On the back of fears that weak political reform will stifle growth and support for small businesses, SMEs have been told their lobbying can make a significant difference to policy direction and debate.
At the IPA’s National Congress last week, a panel hosted by My Business editor Phillip Tarrant discussed the roadblocks to entrepreneurship and SME success – namely, a failure to reform inefficient taxation systems and excessive red tape.
The members of the panel, which included IPA chief executive Andrew Conway, former federal small business minister and current chair of the Franchise Council of Australia Bruce Billson and NAB’s chief economist Alan Oster, unanimously backed the impact that grassroots lobbying by SMEs can have on policy direction.
“It’s probably an unwelcome newsflash: we get the politicians we deserve,” said Mr Billson.
“We want a slightly more mature, less shrill, longer-term discussion … but we need to participate. Because the world is run by people who turn up,” he said.
“If you turn up and have your voice heard and mount your argument, you can bring about an influence and have a capacity for change. And that’s not what you’re seeing at the moment.”
Adding to this point, Mr Conway said SMEs need to be bold in their thinking about reform and in getting their voices heard.
“We all say we want bold reform. But we have to be, not just in our own communities, but collectively, be bold in our thinking … shifting our focus from the here and the now to long-term gain,” Mr Conway said.
“So to Bruce’s point [about the world] being run by people who turn up, I would say the world is changed by people who stand up.”
Similarly, Mr Tarrant encouraged all SMEs to take the opportunity to influence policy and shape political dialogue by lobbying government, with the aid, for example, of representative bodies.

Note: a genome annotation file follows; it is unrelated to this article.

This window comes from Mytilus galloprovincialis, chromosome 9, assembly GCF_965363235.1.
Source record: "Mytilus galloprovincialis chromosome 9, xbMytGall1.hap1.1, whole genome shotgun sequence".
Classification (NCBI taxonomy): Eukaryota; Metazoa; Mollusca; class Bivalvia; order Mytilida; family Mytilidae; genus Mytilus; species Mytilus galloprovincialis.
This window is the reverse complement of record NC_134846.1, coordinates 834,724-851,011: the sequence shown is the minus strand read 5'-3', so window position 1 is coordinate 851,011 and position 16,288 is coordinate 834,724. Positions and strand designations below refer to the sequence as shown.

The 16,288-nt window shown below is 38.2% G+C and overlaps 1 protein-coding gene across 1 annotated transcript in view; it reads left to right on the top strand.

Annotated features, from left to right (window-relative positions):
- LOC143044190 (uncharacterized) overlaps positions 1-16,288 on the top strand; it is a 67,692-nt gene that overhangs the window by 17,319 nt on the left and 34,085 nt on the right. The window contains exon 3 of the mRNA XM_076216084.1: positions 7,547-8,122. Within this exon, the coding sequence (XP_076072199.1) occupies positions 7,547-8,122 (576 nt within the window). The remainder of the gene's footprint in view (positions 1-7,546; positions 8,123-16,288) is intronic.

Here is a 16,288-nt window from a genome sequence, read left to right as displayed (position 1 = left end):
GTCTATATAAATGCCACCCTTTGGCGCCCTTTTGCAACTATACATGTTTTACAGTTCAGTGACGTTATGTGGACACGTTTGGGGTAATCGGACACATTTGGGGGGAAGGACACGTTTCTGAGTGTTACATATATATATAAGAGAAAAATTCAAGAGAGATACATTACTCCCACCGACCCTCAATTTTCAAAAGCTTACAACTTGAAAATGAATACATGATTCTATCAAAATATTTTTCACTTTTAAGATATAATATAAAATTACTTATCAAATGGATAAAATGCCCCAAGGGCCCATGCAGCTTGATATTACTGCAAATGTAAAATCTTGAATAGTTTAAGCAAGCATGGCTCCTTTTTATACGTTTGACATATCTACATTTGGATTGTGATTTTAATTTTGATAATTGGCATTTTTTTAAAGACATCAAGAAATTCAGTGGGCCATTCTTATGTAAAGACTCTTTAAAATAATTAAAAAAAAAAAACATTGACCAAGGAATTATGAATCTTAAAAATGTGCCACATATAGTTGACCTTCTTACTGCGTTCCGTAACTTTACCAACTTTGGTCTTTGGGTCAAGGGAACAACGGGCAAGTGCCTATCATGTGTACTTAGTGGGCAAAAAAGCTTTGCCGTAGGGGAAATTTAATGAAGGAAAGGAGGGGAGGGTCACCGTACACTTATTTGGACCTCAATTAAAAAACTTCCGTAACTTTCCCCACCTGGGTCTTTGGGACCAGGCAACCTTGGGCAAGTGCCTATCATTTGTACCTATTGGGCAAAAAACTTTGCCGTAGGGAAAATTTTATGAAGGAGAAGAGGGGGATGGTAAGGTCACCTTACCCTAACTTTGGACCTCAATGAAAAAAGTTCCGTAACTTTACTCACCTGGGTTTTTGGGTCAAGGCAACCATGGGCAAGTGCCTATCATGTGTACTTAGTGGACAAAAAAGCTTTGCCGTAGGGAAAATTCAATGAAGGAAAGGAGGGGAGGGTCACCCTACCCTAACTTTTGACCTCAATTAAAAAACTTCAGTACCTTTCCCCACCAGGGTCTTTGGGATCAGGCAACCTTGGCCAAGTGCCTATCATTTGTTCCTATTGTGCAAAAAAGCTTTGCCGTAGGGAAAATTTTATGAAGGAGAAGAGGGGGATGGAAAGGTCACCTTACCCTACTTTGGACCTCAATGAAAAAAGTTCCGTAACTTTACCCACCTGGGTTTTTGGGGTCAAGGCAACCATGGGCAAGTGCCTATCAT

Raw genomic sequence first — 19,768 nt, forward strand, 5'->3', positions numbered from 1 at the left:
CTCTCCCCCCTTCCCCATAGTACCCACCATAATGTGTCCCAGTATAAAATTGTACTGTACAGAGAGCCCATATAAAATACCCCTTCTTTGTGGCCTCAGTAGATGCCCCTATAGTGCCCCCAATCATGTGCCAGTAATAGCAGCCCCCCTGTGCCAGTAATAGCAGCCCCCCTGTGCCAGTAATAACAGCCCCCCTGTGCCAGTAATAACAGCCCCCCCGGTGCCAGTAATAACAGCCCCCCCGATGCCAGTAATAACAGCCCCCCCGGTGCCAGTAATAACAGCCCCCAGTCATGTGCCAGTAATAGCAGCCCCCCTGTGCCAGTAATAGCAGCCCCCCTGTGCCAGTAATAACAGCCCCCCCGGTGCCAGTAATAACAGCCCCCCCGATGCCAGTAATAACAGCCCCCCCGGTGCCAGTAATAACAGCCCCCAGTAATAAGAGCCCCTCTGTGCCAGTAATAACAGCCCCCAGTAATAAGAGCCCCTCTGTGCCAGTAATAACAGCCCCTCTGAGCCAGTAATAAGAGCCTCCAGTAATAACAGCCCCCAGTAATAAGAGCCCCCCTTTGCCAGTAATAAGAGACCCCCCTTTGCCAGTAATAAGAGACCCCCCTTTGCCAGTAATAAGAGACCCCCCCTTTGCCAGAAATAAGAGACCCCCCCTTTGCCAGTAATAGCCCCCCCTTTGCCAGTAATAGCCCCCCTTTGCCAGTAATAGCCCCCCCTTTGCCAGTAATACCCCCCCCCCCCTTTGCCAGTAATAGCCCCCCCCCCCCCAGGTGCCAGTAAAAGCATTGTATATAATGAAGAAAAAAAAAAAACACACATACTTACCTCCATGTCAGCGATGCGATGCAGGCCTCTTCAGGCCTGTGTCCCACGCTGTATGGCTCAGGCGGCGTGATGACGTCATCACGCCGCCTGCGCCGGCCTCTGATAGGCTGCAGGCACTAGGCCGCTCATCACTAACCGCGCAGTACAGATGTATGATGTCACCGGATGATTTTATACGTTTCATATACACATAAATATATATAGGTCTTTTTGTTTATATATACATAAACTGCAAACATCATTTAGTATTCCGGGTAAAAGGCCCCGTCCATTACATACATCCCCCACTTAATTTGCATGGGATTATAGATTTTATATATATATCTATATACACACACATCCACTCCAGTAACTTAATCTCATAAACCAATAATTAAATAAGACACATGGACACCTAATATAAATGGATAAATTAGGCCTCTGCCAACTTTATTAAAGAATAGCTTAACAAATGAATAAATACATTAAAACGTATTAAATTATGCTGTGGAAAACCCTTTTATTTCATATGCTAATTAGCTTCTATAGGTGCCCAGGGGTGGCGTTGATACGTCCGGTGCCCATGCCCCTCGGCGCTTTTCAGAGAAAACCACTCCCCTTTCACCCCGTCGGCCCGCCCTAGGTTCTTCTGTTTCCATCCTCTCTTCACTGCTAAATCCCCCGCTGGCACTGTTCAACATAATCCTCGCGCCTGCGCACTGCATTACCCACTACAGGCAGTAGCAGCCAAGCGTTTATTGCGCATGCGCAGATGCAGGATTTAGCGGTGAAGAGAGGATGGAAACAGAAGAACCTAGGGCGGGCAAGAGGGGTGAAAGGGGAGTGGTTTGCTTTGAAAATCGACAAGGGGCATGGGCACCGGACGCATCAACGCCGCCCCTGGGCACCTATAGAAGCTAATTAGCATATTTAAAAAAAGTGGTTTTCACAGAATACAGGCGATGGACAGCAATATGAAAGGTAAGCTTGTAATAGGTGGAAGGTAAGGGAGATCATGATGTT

“You do have a role to play in terms of shaping the reform agenda, and there are tools to do it. You can get involved in helping to shape those conversations around boardrooms that are going to move up and down in Parliament,” he said.
However, being open to reform also involves being open to concepts that are often frowned upon by the Australian public.
Mr Oster said that, in particular, the rhetoric that “deficits are bad and surplus is good” holds Australia back on an economic level.
“Trump’s general attitude is, ‘I’m going to spend a lot more money on things like infrastructure and I’m going to do some tax cuts’. The fact that he can’t fund it is slightly worrying, but he won’t rely purely on interest rates, which is starting to run out of steam,” Mr Oster said.
“The cost of running the government should be in surplus; the cost of investing in the future should be in deficit. What people don’t understand is that just on population growth figures, we need to be building a new Canberra every year and a new Melbourne every 10 years. That’s a lot of planning, a lot of infrastructure.
“People always say to me, ‘Are you worried we’re going to do something stupid?’. My answer is no, I’m worried we’re not going to do anything.”
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